One of the amazing things about this job is the range of subject matter that you cover as a journalist. Personally I prefer the ones that are positive and show the strength of our species but not in a saccharine way. I don’t like "tear jerker" stories as they always seem contrived and pandering. Give me the ones where there is hope but still struggle because life is like that: a journey where there is happiness with an undercurrent of turmoil. See my prior posting for more about my love of the dramatic.
The other day I was to cover a about a local 10 year old named Avery with a rare, genetic disorder that stunts cell growth, robs a person of energy, and ultimately leads to their death. He is not expected to live another year and his older sister died of the same disorder. The assistant Scout Master of his local Boy Scout troop decided to give Avery his Eagle Scout badge, thus making Avery an Eagle Scout, and held a rather big ceremony to that end. The Eagle Scout is the highest rank that a Scout can attain and they have to do a lot to get it. Most don’t get it until they are 17 or so. Since Avery is only 10, only a Cub Scout and is wheelchair bound he is quite a ways away from getting the requirements for an Eagle.
Ok, it’s awful that Avery is going to die so young. It’s awful that he will never live to fulfill the great dreams in his head. It’s great that so many people care for him. But to me this is not a happy, uplifting, hopeful or positive story. Headlines about this read like "Boy sees dream of becoming Eagle Scout fulfilled". Nope, sorry. An honorary Eagle Scout is like being an honorary anything: not real but kinda cool. I’d like a certificate that says that I’m an "Honorary Ninja Master" but I don’t think that will help me out in a bar fight. Ya know? (Grump-grump-grump)
I kept thinking through the whole event: How many times have they put this kid in front of cameras because he’s dying? (Lights, cue the talking head gal with the big hair, roll cameras one and two … bring out the dying boy … action!) There has been a fair amount or press about him but all the headlines were of the "Local Firefighters rally around dying boy" variety showing the kid in his wheelchair surrounded by burly dudes in front of a firetruck. I couldn’t handle that kind of publicity.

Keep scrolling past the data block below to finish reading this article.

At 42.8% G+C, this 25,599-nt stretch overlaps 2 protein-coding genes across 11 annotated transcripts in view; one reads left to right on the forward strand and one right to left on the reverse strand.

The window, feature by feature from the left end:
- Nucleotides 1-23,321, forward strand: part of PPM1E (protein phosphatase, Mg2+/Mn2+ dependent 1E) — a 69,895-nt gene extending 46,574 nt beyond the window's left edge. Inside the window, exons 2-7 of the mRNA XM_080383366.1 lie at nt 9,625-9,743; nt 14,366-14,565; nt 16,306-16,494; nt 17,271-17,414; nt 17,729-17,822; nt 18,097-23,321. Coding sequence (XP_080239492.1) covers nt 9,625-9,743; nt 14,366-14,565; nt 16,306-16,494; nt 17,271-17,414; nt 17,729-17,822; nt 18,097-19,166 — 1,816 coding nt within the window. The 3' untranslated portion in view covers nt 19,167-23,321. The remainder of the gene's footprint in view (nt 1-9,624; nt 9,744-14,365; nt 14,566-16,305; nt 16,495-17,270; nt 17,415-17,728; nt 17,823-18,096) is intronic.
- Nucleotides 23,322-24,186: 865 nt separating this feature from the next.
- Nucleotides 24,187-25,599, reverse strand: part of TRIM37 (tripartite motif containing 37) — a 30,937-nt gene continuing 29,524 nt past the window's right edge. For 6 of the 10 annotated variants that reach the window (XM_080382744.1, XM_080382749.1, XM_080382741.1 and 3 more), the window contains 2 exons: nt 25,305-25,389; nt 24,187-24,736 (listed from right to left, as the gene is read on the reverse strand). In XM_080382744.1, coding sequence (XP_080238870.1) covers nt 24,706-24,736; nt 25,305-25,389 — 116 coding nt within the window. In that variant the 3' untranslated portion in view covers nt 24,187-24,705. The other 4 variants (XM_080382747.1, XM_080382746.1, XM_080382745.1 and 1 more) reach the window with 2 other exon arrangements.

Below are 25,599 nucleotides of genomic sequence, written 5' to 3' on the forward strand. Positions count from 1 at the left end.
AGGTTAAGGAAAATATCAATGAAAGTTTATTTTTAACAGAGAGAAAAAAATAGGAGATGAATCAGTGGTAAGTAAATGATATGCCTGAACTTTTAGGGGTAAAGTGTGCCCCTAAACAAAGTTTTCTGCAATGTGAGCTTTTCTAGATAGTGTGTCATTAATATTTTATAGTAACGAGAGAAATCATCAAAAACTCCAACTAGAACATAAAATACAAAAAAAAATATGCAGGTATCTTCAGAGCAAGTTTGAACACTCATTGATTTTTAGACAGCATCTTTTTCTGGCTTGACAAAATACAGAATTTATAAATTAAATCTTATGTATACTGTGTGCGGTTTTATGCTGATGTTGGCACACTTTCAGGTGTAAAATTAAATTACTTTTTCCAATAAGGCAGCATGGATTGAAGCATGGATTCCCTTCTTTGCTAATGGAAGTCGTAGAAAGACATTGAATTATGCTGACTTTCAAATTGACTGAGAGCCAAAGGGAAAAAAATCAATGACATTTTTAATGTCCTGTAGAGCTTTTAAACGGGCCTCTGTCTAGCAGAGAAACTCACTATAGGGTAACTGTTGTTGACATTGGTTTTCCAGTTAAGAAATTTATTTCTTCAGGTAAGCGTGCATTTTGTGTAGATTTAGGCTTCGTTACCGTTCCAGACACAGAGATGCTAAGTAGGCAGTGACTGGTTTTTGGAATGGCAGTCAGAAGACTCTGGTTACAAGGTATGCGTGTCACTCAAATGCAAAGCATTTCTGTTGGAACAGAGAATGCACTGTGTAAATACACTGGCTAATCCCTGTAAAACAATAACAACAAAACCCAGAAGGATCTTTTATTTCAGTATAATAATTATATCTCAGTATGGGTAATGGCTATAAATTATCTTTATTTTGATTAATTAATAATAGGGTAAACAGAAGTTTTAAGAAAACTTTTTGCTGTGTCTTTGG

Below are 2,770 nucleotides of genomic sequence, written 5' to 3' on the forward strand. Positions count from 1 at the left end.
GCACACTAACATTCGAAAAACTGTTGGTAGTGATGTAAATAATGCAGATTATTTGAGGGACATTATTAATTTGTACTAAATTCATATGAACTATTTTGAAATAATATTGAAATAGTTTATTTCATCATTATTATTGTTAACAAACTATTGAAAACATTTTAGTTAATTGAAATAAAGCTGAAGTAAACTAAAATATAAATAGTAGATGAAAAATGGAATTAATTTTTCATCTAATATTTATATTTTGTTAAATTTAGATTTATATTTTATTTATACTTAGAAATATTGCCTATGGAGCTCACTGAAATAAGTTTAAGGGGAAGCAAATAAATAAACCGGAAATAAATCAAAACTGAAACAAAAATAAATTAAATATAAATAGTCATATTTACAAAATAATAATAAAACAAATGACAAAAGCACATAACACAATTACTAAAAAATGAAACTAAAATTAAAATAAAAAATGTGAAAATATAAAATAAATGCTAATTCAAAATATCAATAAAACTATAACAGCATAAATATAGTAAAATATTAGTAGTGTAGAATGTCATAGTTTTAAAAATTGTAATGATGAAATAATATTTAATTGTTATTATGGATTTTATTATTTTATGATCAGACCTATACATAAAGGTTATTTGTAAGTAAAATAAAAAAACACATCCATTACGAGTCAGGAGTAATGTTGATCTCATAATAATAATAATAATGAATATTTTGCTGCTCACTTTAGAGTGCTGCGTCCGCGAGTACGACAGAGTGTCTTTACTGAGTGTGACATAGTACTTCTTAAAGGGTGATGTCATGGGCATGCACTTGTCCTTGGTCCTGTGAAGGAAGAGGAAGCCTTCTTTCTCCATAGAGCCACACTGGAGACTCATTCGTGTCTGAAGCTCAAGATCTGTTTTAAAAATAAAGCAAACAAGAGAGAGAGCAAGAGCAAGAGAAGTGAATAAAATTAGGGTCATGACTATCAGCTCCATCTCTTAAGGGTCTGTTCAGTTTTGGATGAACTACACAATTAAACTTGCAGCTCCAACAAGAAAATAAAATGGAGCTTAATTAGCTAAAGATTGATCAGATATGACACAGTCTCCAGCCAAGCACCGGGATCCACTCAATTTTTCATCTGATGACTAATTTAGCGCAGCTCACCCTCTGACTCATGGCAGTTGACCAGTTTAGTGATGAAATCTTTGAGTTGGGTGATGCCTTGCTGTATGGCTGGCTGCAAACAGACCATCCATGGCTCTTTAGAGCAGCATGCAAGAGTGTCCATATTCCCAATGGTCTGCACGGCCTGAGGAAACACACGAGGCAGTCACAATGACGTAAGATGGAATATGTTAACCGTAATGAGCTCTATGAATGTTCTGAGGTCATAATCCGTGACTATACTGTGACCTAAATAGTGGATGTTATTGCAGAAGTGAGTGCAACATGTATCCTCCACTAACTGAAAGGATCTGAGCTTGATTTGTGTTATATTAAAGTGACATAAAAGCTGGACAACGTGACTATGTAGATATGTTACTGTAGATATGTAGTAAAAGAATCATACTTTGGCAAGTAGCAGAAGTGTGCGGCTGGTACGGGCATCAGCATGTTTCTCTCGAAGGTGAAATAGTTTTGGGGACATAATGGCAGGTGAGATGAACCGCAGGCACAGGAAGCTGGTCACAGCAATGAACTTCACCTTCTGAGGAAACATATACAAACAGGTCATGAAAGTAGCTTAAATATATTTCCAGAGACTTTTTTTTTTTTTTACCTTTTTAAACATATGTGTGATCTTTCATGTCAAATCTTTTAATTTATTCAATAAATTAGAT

I also thought that if he wasn’t cute, Caucasian and living in the suburbs the whole thing wouldn’t have been a story. If he were a dying poor minority kid living in the hood who wanted to be a Boy Scout we’d never hear about him. Just as we hear about missing white rich kids but never the missing poor black/brown/tan kids. Regardless my job is not to directly comment on it all, that’s why I have this here blog-dealy-bob. (Quiet numb sculls … I’m broadcasting!) My job is to tell what happened in a way that transforms the often painfully boring into something moderately interesting. This is where professionalism is key: even if I think that the ceremony was more like a funeral for a still living kid than a glorious celebration of his grand accomplishment, I can’t let that get in the way of my coverage. The people there were very into it and in the process of making photos I should not let my internal grumping make me focus on things unrelated to what is happening or worse – skew the coverage to match not what is happening but what I think of it.
This professionalism thing enables me/us to photograph people we love and people we despise, things that make us happy and things that horrify us. All with an even hand. Even if I didn’t "get it" that night, when they pinned that medal on Avery’s uniform the tears throughout the room were real enough. In the end I don’t make pictures for me. I make photos for them.